President Joe Biden said Thursday that he has instructed the Justice Department to address rising violence on airplanes as passengers resisting mask requirements threaten airline staff.
The comments came during a speech near Chicago, where Biden was highlighting his administration's push toward Covid-19 vaccine requirements.
Speaking in the direction of United Airlines CEO Scott Kirby, who joined Biden for the speech in Elk Grove Village, the President said, "Scott, I want you to know I instructed the Justice Department to make sure that we deal with the violence on aircraft coming from those people who are taking issues."
"We're going to deal with that," the President added.
Figures from the Federal Aviation Administration released Tuesday show more disruptions on commercial flights in the past week than any week in the past two-and-a-half months. The FAA says 128 new incidents were reported by flight crews -- the highest weekly figure since the FAA started releasing weekly data on July 20 -- bringing this year's total to 4,626 incidents.
The FAA has proposed more than $1 million in fines against unruly airline passengers this year.
Biden also thanked Kirby during the speech, praising the airline CEO for enacting a vaccine mandate among staff, noting that "United went from 59% of their employees to 99% of their employees in less than two months after (they) implemented the requirement."
During his speech, which came hours after the White House had released a report promoting the benefits of vaccine requirements, the President said he "tried everything" in his power to get individuals vaccinated for Covid-19.
"Even after all these efforts, we still had a quarter of the people in the United States who were eligible for vaccinations but didn't get the shot. And we know there is no other way to beat the pandemic than to get the vast majority of Americans vaccinated," Biden noted, later adding, "So while I didn't race to do it right away, that's why I've had to move toward requirements that everyone get vaccinated where I had the authority to do that. That wasn't my first instinct."
Biden underscored his frequent argument -- that the current pandemic is one of the unvaccinated and individuals who are unvaccinated are continuing to put the US economy at risk.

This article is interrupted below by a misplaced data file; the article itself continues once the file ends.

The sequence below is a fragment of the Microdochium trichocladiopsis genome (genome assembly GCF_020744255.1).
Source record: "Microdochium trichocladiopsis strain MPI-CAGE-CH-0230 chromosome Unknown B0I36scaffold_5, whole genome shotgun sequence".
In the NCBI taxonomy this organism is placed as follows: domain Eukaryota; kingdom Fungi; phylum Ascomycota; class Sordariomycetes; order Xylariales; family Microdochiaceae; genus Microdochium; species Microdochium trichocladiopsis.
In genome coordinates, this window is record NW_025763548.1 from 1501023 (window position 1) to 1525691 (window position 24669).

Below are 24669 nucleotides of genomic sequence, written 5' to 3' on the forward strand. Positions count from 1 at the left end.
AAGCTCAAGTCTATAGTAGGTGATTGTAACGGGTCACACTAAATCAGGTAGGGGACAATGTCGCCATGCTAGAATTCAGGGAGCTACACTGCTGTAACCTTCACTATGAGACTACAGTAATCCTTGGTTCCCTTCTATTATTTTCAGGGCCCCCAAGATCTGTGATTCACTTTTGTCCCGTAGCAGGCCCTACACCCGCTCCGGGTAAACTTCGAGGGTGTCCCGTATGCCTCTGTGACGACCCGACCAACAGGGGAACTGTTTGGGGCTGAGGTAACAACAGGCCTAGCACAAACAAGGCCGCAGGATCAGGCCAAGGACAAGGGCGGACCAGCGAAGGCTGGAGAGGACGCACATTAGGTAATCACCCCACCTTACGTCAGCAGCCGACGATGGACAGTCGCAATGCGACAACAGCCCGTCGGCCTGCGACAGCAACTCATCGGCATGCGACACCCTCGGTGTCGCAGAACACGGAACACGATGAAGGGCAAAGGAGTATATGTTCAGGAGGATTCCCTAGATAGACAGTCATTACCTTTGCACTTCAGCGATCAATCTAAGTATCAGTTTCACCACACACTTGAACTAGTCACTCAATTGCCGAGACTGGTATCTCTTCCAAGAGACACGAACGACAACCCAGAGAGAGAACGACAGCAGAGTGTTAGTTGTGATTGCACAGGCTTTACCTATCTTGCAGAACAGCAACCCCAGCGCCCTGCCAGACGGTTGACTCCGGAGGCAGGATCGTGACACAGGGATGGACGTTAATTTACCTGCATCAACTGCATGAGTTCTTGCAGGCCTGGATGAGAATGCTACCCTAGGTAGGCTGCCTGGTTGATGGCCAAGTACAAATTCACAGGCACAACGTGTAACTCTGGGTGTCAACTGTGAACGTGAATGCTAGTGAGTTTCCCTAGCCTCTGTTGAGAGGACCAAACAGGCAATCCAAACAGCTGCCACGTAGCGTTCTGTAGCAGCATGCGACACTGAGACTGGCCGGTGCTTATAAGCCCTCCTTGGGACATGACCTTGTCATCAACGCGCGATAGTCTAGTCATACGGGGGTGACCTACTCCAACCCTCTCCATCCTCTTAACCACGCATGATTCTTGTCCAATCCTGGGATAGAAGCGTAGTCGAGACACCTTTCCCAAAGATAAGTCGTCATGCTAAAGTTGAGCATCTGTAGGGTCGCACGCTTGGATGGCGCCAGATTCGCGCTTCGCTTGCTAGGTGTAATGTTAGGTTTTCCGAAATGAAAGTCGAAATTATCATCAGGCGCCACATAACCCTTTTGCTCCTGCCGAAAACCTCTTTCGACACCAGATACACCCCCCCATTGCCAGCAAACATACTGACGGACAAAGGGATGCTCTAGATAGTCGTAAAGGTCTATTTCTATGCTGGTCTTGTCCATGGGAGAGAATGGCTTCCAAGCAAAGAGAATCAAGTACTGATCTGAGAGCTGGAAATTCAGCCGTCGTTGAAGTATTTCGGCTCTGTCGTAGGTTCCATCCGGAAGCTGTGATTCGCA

But in a rare note of optimism, he mentioned that Covid-19 cases are down this past month by 40%. Hospitalizations are down by 25%.
"We're headed in the right direction if we keep our eye on the ball here. We still have a long way to go," Biden said.
The White House's new report on vaccinations points to a rise in vaccination rates as evidence the administration's vaccine campaign has "saved over 100,000 lives and prevented 450,000 hospitalizations."
The 26-page document highlights support for vaccine requirements across business and labor communities, and points to what it says is data demonstrating vaccine requirements have already cut the number of unvaccinated Americans by one-third since late July, from 95 million to 67 million.
The report also details the positive economic effects among communities with high vaccination rates, including that "small business employee hours grew faster and stayed higher during the rise of the Delta variant in the states that have higher working-age vaccination rates, versus states with lower vaccination rates."
"As this report demonstrates, it is clear that vaccination requirements result in millions more people getting vaccinated. Without vaccination requirements, we face endless months of chaos in our hospitals, further detrimental impacts on our economy, and anxiety in our schools. With them, we will accelerate our path out of the pandemic," the report states.
In September, the President announced stringent new vaccine rules for federal workers, large employers and health care staff.
Biden directed the Labor Department's Occupational Safety and Health Administration (OSHA) to require all businesses with 100 or more employees ensure their workers are either vaccinated or tested once a week. Companies could face thousands of dollars in fines per employee if they don't comply.
The President said during his remarks that the Labor Department's rule would be issued "shortly."
A CNN poll conducted by SSRS in August and September found that more than half of Americans now say they support requiring vaccinations for office workers returning to the workplace (54%), students attending in-person classes (55%) and patrons attending sporting events or concerts (55%), although fewer (41%) support requiring vaccinations for a shopper to enter a grocery store.
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